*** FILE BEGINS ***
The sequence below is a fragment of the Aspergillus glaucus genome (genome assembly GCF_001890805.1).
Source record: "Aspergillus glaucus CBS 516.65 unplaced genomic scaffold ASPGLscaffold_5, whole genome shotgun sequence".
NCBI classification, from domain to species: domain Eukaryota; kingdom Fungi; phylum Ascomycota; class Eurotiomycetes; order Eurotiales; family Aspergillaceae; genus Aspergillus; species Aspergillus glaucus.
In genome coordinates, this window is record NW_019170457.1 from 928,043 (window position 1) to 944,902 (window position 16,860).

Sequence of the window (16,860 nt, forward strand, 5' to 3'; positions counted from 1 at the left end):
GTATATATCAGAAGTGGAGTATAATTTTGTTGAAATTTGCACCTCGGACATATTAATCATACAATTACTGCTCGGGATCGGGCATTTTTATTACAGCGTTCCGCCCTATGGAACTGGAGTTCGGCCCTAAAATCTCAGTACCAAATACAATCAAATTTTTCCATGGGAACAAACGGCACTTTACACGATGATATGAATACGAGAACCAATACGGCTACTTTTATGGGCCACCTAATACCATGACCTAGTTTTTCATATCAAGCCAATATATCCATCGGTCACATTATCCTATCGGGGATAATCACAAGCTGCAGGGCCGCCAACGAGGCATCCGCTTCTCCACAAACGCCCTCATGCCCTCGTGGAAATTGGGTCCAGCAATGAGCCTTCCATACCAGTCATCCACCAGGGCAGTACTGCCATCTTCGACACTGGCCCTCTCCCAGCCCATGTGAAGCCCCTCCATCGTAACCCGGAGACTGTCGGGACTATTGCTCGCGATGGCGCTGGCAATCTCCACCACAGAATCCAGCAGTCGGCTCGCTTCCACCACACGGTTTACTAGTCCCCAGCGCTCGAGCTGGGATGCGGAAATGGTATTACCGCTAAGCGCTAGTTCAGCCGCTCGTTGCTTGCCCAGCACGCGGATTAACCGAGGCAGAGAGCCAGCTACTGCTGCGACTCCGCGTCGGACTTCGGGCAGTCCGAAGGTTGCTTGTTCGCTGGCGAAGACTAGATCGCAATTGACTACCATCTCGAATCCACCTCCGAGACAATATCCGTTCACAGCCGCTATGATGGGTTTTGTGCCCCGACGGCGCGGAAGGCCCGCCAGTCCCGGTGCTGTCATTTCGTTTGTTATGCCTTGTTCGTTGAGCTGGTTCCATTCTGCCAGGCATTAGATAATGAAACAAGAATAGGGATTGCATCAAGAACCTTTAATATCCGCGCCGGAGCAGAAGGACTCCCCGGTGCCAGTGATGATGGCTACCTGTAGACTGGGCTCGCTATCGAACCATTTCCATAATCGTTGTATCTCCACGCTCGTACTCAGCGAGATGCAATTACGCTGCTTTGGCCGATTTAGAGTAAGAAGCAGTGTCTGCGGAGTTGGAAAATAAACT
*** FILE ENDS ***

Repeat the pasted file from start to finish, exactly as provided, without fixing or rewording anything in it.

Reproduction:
The sequence below is a fragment of the Aspergillus glaucus genome (genome assembly GCF_001890805.1).
Source record: "Aspergillus glaucus CBS 516.65 unplaced genomic scaffold ASPGLscaffold_5, whole genome shotgun sequence".
NCBI classification, from domain to species: domain Eukaryota; kingdom Fungi; phylum Ascomycota; class Eurotiomycetes; order Eurotiales; family Aspergillaceae; genus Aspergillus; species Aspergillus glaucus.
In genome coordinates, this window is record NW_019170457.1 from 928,043 (window position 1) to 944,902 (window position 16,860).

Sequence of the window (16,860 nt, forward strand, 5' to 3'; positions counted from 1 at the left end):
GTATATATCAGAAGTGGAGTATAATTTTGTTGAAATTTGCACCTCGGACATATTAATCATACAATTACTGCTCGGGATCGGGCATTTTTATTACAGCGTTCCGCCCTATGGAACTGGAGTTCGGCCCTAAAATCTCAGTACCAAATACAATCAAATTTTTCCATGGGAACAAACGGCACTTTACACGATGATATGAATACGAGAACCAATACGGCTACTTTTATGGGCCACCTAATACCATGACCTAGTTTTTCATATCAAGCCAATATATCCATCGGTCACATTATCCTATCGGGGATAATCACAAGCTGCAGGGCCGCCAACGAGGCATCCGCTTCTCCACAAACGCCCTCATGCCCTCGTGGAAATTGGGTCCAGCAATGAGCCTTCCATACCAGTCATCCACCAGGGCAGTACTGCCATCTTCGACACTGGCCCTCTCCCAGCCCATGTGAAGCCCCTCCATCGTAACCCGGAGACTGTCGGGACTATTGCTCGCGATGGCGCTGGCAATCTCCACCACAGAATCCAGCAGTCGGCTCGCTTCCACCACACGGTTTACTAGTCCCCAGCGCTCGAGCTGGGATGCGGAAATGGTATTACCGCTAAGCGCTAGTTCAGCCGCTCGTTGCTTGCCCAGCACGCGGATTAACCGAGGCAGAGAGCCAGCTACTGCTGCGACTCCGCGTCGGACTTCGGGCAGTCCGAAGGTTGCTTGTTCGCTGGCGAAGACTAGATCGCAATTGACTACCATCTCGAATCCACCTCCGAGACAATATCCGTTCACAGCCGCTATGATGGGTTTTGTGCCCCGACGGCGCGGAAGGCCCGCCAGTCCCGGTGCTGTCATTTCGTTTGTTATGCCTTGTTCGTTGAGCTGGTTCCATTCTGCCAGGCATTAGATAATGAAACAAGAATAGGGATTGCATCAAGAACCTTTAATATCCGCGCCGGAGCAGAAGGACTCCCCGGTGCCAGTGATGATGGCTACCTGTAGACTGGGCTCGCTATCGAACCATTTCCATAATCGTTGTATCTCCACGCTCGTACTCAGCGAGATGCAATTACGCTGCTTTGGCCGATTTAGAGTAAGAAGCAGTGTCTGCGGAGTTGGAAAATAAACT